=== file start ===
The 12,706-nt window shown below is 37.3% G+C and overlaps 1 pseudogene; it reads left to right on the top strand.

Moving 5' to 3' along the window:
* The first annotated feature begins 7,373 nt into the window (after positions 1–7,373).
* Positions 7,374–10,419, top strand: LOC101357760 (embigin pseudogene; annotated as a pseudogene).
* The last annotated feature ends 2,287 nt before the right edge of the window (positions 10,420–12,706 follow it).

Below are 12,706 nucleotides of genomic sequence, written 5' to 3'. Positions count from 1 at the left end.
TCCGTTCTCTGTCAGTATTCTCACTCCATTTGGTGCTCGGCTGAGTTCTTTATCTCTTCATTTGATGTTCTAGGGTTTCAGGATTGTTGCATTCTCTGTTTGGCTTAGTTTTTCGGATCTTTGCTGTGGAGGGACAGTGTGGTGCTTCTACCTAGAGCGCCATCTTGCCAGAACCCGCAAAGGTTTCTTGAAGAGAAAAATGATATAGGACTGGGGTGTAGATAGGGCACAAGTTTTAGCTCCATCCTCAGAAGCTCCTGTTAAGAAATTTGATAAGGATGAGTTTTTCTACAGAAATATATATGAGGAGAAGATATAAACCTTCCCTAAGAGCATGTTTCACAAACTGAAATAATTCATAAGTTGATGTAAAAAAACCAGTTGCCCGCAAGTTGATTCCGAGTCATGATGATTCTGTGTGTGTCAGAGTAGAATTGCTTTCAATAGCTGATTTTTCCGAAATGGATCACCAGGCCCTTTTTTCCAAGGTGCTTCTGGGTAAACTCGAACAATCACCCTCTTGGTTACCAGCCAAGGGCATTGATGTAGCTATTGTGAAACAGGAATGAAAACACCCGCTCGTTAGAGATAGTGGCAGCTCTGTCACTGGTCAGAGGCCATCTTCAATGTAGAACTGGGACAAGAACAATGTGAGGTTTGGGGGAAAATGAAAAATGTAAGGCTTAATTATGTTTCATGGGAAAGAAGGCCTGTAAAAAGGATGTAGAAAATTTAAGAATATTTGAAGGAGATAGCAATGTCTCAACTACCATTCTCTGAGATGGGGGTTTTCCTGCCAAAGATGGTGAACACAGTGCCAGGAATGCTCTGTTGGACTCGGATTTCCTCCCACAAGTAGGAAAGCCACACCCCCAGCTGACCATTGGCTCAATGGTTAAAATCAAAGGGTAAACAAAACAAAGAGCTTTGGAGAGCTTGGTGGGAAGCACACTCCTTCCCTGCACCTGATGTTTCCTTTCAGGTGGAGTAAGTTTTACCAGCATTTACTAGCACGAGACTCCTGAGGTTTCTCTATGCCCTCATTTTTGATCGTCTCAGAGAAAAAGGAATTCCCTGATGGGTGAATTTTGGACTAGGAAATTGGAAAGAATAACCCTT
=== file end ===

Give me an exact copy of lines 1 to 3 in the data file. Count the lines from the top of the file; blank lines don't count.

The 12,706-nt window shown below is 37.3% G+C and overlaps 1 pseudogene; it reads left to right on the top strand.

Moving 5' to 3' along the window:
* The first annotated feature begins 7,373 nt into the window (after positions 1–7,373).